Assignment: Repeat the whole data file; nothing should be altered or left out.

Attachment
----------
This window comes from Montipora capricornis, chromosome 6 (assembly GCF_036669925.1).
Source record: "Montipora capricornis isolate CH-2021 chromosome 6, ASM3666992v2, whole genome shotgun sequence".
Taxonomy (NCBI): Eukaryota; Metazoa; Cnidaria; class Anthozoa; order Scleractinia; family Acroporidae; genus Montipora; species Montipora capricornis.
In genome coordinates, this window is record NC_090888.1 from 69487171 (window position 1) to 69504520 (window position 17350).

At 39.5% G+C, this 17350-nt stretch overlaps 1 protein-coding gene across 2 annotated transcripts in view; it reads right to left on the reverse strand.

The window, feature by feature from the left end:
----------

This window comes from Montipora capricornis, chromosome 6 (assembly GCF_036669925.1).
Source record: "Montipora capricornis isolate CH-2021 chromosome 6, ASM3666992v2, whole genome shotgun sequence".
Taxonomy (NCBI): Eukaryota; Metazoa; Cnidaria; class Anthozoa; order Scleractinia; family Acroporidae; genus Montipora; species Montipora capricornis.
In genome coordinates, this window is record NC_090888.1 from 69487171 (window position 1) to 69504520 (window position 17350).

At 39.5% G+C, this 17350-nt stretch overlaps 1 protein-coding gene across 2 annotated transcripts in view; it reads right to left on the reverse strand.

The window, feature by feature from the left end: